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About this time I met Harold Brooke, a director of Novello's and the conductor of a small choir in the City of London. He suggested my writing a choral work for one of his concerts, the music to be published by Novello's. In this chance way I became associated with that great publishing firm, initiating a close alliance which has now been maintained for forty years. As is usual with me, I had to wait until some lucky incident set my creative talent in motion.
In the spring of 1928 two American friends of ours from Santa Barbara invited us to join them in a visit to Sicily. Trudy and I met them in Naples, and from there we motored down through the wild scenery from Calabria, crossed to Messina, and saw the beauties of Palermo, Agrigento and Syracuse. It was at this latter place, when one morning I had set out to explore the site of the classical fountain of Arethusa, a copy of the Idylls of Theocritus in my pocket, that I found the theme for my choral work. The southern light, the goatherds, the sound of a pipe, all evoked the image of some classical, pastoral scene. I began to collect a short anthology of poems which should depict a Sicilian day from dawn to evening. In later years I wrote a short programme note for this thirty-minute work which I give here as an accurate description of what I intended to convey. I used modest resources - a small choir, a solo mezzo-soprano, a flute, timpani and strings.
This Pastoral opens with Ben Jonson's summons to shepherds to celebrate their spring 'holyday' in honour of Pan. A rhythm of drums then ushers in the Hymn to the god, set to the words of John Fletcher, at the end of which the singers call four times on Pan to appear. The sound of his flute is heard on the hills. A stately Saraband is danced in his honour, and the chorus recall the story of Pan and Echo, in which Pan vainly invokes her love, and Echo mockingly sends back a distortion of his appeals.
The sun rises in the heavens, and water-nymphs invite the shepherds to seek rest and solace with them. This poem by Robert Nichols entitled 'The Naiads' Music' might be an evocation of some picture by Poussin.
In this short choral work I have tried as far as possible to vary the vocal texture in each section. Starting with a four-part chorus, I have next used the voices antiphonally, then women's voices alone, and now a single mezzo-soprano sings 'The Pigeon Song', the words again by Robert Nichols. In this poem a young girl whispers her story of love to her tame pigeon and then sends it as messenger to her lover in the fields.
Verses from Theocritus form the text of the next section. Men's voices accompanied by the shrill whistling of the piccolo sing a lusty prayer to Demeter to bless the fruit and grain.
Dusk falls, and the singers recalling the classical love stories, Venus and Adonis, Leda and Jupiter, Diana and Endymion, ask each other why they too should not follow the gods' example.
This was the first occasion on which I employed the device of the anthology for constructing a musical work. I found it very attractive to choose verse from quite different epochs, each poem having the same general subject as its theme. However widely separated the centuries music has the mysterious power of linking them together.
I was to adopt a similar principle in my choral symphony Morning Heroes, in the cantata The Beatitudes, and in the cantata Mary of Magdala.
I dedicated the Pastoral to Elgar. There was a good reason for this, quite apart from my long years of admiration for his music. Since the performance of my Colour Symphony in 1922 an estrangement had grown up between us which is evident in the first letter of his:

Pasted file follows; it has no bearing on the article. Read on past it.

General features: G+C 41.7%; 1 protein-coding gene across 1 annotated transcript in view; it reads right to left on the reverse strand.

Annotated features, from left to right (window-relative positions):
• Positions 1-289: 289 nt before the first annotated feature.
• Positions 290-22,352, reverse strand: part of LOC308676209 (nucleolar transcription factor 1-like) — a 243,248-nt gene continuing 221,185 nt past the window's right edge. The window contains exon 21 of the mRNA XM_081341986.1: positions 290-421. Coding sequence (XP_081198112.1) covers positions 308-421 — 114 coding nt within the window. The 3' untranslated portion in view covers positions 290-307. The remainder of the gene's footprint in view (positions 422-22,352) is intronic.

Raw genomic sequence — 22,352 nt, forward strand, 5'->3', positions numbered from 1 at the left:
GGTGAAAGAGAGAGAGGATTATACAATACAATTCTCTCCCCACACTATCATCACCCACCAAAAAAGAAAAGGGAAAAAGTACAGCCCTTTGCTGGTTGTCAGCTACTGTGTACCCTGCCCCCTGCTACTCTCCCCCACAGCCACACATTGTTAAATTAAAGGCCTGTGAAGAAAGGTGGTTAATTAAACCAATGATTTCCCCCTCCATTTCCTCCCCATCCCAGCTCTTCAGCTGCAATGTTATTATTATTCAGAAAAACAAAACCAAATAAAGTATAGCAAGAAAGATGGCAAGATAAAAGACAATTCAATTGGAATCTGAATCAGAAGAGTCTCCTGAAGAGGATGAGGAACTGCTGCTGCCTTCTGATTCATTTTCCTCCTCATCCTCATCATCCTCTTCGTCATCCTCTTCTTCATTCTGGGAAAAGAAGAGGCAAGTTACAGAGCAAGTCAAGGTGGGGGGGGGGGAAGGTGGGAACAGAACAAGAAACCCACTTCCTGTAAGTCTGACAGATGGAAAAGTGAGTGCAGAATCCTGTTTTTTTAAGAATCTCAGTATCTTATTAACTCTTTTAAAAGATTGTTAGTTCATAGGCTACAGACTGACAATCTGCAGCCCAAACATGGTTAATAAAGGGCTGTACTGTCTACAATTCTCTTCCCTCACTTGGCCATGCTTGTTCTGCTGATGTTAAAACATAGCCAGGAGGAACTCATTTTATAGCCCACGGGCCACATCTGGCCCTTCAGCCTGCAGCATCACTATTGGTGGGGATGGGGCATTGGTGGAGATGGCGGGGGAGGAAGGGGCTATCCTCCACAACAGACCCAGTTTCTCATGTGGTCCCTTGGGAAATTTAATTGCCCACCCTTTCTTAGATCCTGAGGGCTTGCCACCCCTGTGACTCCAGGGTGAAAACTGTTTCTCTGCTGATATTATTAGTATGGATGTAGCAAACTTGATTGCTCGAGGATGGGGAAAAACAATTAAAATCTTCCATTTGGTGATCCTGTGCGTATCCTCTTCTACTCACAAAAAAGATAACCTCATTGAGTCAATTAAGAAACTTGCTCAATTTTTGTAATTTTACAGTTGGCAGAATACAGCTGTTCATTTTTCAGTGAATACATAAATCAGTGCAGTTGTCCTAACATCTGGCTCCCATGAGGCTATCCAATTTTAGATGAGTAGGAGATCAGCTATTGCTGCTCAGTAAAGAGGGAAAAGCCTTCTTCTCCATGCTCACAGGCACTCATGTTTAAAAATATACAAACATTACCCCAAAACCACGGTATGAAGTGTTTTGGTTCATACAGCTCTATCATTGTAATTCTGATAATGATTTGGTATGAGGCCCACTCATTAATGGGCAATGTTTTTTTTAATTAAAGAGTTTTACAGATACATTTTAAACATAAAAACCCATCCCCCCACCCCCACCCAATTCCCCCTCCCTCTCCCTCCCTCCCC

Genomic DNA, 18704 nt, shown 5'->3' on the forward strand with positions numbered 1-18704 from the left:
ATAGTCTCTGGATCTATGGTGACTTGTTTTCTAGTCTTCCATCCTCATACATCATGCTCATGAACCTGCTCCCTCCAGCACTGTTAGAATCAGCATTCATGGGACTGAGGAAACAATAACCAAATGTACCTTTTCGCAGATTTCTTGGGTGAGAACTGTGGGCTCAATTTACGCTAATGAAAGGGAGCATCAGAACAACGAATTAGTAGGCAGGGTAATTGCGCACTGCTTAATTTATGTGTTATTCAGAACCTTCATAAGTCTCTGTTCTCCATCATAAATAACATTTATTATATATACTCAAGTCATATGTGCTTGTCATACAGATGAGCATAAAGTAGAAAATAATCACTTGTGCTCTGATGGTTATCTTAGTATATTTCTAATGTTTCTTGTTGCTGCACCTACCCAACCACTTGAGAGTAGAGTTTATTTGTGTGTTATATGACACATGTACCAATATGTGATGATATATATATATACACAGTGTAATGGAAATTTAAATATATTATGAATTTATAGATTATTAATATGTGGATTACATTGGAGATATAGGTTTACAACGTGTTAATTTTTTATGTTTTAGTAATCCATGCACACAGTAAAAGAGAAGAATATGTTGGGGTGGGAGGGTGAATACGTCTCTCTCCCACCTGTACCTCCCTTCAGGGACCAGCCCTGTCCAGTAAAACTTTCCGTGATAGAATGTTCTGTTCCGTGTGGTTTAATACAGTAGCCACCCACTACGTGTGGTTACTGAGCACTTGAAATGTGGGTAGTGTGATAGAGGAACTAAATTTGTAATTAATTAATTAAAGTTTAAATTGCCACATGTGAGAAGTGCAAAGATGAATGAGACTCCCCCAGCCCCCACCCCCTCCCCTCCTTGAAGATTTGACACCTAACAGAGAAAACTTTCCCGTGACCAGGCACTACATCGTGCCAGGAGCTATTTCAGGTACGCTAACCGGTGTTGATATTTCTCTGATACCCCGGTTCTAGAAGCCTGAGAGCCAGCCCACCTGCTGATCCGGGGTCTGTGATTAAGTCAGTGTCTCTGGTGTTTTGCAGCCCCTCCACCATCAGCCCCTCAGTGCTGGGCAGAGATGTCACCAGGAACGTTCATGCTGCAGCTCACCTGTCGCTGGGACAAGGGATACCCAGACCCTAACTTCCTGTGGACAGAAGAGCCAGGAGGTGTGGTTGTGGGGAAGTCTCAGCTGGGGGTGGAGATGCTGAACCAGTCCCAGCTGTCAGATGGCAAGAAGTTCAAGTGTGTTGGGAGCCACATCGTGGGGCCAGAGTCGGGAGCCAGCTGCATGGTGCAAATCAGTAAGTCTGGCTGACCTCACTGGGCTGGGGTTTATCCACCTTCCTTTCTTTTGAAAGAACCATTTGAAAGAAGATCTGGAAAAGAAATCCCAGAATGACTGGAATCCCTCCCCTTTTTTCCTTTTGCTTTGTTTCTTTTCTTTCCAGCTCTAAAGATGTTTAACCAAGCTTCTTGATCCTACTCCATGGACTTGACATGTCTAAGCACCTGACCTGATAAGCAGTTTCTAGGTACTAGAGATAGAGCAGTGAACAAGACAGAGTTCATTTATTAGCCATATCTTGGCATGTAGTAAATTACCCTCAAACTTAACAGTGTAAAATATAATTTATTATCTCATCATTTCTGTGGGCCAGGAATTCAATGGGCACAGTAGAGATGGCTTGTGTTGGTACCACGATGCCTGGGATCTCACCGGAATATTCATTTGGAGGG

November 8th 1928
My dear Bliss,
Your letter gave me great pleasure and satisfaction and I am obliged to you for writing it.
I do not refer to the concert now but to what you say about our friendship: this I valued and shall value again if you allow me to do so.
Frankly, I was greatly disappointed with the way you progressed from years ago. There was so much 'press' of a type I dislike and newspaper nonsense. I can easily believe you were responsible for little or none of this but it rankled a great deal because I had great hopes for you: I had affection. It will seem vulgar to you if I add that commercially you have (I believe or was led to believe) no concern with the success of your works - an unfortunate side of art which we penniless people have always with us, and try to ignore. I hoped you were going to give us something very great in quite modern music, the progress of which is very dear to me; and then you seemed to become a mere 'paragraphist'. I am probably wrong and trust I was.
Now I have written at greater length than you will like but my reason (not excuse!) must be that you are one of the very few artists in whom I took an interest, to use the word again, affectionate interest.
Believe me, my dear Bliss,
Yours most sincerely
The concert to which he refers at the outset must have been one in the Queen's Hall at which he had been conducting, and I must have then reopened a correspondence. I am glad I did so, and that his two remaining letters written in so friendly a spirit are still in my possession.
February 1st 1929
My dear Bliss,
I accept, with grateful feelings, the honour of the dedication of your new choral work: may it flourish exceedingly.
With kind regards
Yours most sincerely
May 9th 1929
Under conditions far from good I listened to the performance of the Pastoral you so kindly dedicated to me: the transmission or reception (I know nothing of the workings of the BBC with aerial sprites) was not good. But I could judge that your work is on a large and fine scale, and I like it exceedingly. The Pan sections suited me best but that is only a first hearing notion. Some of it naturally puzzled me, but I am none the less sympathetic: thank you!
Yours very sincerely
© Arthur Bliss